I used to get this question a lot. What is Tornado Alley? I hate to upset all the meteorologists out there but it's really a geography question, right. I would go as far as to say that reduced to a simple form most average weather ( climate ) where you live is directly related to your relationship to mountains and large bodies of water. By plotting all reported tornadoes on a map you can get a good idea of what we call Tornado Alley. This particular map above is a summary of all tornadoes reported up to 1995. So you can easily see where, more or less, Tornado Alley is located. But why is it where it is? Ahh...it's all related to mountains and water and the wind.
Here's a topographical map of North America. Lets take a closer look at the major players here.
Rocky Mountains to the west. BTW no idea who took this pic but it's spectacular!
Gulf of Mexico to the southeast. I captured this sunrise at Surfside Beach, TX.
The figure above begins to show how the relationship between mountain chains, big bodies of water and air flow come together to shape weather patterns. Since these geographical features are basically timeless the weather patterns created repeat themselves over and over again everything else being equal.
Do you ever wonder why LA doesn't have arctic blasts? Well, think about it. In our Winter, cold air builds up north in the Arctic and heads south into the lower 48 states. Cold air is dense, heavy and sinks close to the ground like molasses. As the cold heavy air surges south it spreads out into the plains in all directions but the cold air can't rise above the Rocky Mountains. The mountains act as a natural barrier damming up the cold air on the east side of the rockies and protecting the west coast from frigid winters. The cold air has no choice and is directed straight south into the plains and into Oklahoma. Thus, the Blue Norther!
Have you ever driven to Galveston, TX? From my driveway in NW OKC to the driveway of the beach house near Galveston, TX is a 10 hour drive. I've got three children so that's with several stops along the way. The point I'm trying to make is that warm, muggy air on the Gulf Coast is a day away and it doesn't take long with a good south wind to yank that stuff up here.
Here's how this plays out in a general sense. The jet stream, which is the strong winds in the mid and upper levels of the atmosphere, blow on average west to east across the United States. As these strong winds flow across the tall rockies you get lift on the east side of the mountains and this causes the pressure to drop. So a low pressure system forms on the leeward side of the mountains usually near eastern Colorado and winds around a low pressure system blow counter clockwise in the northern hemisphere. Therefore, looking at the map above if the low forms in Colorado it's a south wind from the Gulf into Oklahoma bringing warm moist air northward and a north wind on the back side of the low ushering in the cold air and a southwest wind coming in from New Mexico bringing hot, dry air. All these boundaries with different air types come together in the plains and Tornado Alley is born. So you see it's all about the mountains, the water and the wind. If we didn't have this unique geographical set up then no Tornado Alley. Next time some out of towner asks you about Oklahoma weather you tell them it's geography.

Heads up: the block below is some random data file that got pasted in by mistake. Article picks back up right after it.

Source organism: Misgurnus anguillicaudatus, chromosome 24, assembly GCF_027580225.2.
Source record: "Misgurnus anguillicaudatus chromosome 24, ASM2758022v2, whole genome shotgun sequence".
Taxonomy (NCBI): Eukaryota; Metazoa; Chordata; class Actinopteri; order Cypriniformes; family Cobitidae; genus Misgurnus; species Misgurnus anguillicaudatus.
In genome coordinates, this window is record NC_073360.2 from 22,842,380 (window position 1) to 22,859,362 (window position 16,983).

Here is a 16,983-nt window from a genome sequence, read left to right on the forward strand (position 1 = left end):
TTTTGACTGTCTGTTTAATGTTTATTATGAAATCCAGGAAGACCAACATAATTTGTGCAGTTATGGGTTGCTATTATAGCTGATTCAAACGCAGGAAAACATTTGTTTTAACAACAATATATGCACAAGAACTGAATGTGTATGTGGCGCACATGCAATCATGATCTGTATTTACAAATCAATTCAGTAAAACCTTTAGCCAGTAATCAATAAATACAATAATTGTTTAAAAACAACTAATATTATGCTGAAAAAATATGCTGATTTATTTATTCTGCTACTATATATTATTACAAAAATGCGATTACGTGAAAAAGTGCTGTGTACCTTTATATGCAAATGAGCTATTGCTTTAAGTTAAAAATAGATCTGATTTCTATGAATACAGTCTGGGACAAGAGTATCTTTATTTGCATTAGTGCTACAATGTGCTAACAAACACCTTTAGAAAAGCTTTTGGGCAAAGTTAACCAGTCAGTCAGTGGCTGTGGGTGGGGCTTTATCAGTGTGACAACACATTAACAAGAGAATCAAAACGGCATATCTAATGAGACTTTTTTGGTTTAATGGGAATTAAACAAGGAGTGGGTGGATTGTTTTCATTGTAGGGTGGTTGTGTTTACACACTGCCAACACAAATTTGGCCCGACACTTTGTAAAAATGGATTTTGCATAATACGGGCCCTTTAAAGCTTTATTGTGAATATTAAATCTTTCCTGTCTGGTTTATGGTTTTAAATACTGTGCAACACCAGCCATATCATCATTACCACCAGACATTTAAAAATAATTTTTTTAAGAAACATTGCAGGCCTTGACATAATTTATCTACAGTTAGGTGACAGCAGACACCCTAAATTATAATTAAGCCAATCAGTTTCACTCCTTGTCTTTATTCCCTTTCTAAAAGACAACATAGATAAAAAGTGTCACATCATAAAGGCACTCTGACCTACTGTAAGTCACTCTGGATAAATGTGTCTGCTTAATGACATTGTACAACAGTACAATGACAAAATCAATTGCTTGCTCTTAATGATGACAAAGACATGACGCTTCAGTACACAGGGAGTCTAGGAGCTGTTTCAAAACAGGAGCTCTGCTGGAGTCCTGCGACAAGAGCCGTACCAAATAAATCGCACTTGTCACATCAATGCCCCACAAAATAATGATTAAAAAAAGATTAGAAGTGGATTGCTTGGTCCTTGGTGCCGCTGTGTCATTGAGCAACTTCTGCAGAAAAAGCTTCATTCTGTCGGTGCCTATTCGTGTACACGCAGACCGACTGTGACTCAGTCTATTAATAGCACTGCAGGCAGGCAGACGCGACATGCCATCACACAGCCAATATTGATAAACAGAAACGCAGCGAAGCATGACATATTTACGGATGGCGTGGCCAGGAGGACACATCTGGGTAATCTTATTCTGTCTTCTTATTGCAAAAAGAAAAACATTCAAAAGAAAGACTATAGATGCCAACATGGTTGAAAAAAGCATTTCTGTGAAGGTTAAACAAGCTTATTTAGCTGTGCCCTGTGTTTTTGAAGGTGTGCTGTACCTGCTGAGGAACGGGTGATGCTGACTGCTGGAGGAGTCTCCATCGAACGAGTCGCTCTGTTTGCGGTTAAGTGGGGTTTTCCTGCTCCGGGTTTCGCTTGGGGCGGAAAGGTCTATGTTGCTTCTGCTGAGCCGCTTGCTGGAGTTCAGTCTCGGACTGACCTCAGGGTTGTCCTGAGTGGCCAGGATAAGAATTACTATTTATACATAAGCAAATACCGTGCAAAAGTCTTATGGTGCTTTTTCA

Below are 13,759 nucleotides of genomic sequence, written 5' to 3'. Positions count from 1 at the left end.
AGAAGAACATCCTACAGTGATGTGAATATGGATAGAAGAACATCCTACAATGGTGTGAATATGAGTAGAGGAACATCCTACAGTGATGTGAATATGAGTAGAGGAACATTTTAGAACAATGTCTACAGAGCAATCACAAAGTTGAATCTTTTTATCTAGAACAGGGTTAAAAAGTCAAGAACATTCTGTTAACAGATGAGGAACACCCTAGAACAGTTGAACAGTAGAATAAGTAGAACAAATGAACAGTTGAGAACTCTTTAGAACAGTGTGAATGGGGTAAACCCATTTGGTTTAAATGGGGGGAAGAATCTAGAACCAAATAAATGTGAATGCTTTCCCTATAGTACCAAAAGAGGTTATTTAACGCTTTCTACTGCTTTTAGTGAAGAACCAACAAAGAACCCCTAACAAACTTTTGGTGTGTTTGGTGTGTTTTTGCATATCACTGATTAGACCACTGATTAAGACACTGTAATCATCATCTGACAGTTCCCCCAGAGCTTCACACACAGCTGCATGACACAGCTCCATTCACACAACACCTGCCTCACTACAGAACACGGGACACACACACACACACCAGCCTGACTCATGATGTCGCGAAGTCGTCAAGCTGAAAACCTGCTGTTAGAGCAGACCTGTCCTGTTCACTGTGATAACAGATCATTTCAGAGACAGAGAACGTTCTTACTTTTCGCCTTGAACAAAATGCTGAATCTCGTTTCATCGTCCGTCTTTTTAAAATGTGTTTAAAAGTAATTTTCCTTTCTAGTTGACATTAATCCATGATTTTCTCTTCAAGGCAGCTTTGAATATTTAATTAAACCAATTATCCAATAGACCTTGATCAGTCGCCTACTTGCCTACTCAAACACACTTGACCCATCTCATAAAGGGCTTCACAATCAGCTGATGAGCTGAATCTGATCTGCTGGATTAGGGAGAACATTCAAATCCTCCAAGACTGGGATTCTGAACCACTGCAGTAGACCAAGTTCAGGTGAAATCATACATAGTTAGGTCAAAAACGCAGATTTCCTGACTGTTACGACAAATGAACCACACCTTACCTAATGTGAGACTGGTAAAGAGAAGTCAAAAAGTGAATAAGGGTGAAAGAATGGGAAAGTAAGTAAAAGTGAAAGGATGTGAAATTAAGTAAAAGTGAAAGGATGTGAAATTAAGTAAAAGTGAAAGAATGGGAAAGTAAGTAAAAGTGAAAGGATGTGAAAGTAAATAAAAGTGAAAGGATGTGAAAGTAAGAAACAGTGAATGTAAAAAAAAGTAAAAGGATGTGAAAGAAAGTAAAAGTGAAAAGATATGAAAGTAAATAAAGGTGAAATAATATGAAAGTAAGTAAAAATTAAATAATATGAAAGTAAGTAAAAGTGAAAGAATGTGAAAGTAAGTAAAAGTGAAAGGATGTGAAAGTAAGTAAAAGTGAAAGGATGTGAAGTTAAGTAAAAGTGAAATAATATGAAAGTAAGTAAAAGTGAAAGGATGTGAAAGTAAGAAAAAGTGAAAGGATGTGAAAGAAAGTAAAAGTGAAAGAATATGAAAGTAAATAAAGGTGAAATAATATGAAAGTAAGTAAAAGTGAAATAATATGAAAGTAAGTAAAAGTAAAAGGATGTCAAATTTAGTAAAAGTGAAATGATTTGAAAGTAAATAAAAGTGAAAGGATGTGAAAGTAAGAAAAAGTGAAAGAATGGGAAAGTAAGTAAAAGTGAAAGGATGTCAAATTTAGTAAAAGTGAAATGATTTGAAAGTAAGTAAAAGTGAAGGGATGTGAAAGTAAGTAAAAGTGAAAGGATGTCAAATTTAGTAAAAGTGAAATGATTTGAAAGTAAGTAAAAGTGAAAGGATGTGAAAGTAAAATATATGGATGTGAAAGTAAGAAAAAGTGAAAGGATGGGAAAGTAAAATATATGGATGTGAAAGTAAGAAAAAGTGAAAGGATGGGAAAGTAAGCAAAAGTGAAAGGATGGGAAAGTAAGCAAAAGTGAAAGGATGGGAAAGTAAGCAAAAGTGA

Here's the upper level wind and weather pattern forecast for later this week and this next weekend. Now I want you to compare this forecast map with the map describing how Tornado Alley forms. Do you see a similarity here? It's called pattern recognition. Starting Tuesday / Wednesday this next week all the conditions are coming together for possible severe weather just like on the Tornado Alley map.
Here's how the surface plot looks. You can see the low pressure to the north with south winds coming up from the Gulf Coast and north winds across Colorado and hotter dry air with southwest winds coming out of New Mexico. The warm moisture, the cold air, the dry line!
The dew point map shows the moisture flowing northward! It's all here, it's all coming together! It happens here in Tornado Alley. Don't over think it. There will be severe weather next week.
Over the coming days as new data comes in we'll try and define on a more local scale exactly how things might play out. Right now it's way too early for details but just know there will be some rough weather next week at times.
FYI this probably isn't the kind of weather pattern that produces huge monster tornadoes. This is just regular severe weather. Strong to severe thunderstorms with large hail, damaging winds and regular tornadoes. Good news, more significant rainfall for many of us!!
I need a license plate that says....Weather Happens.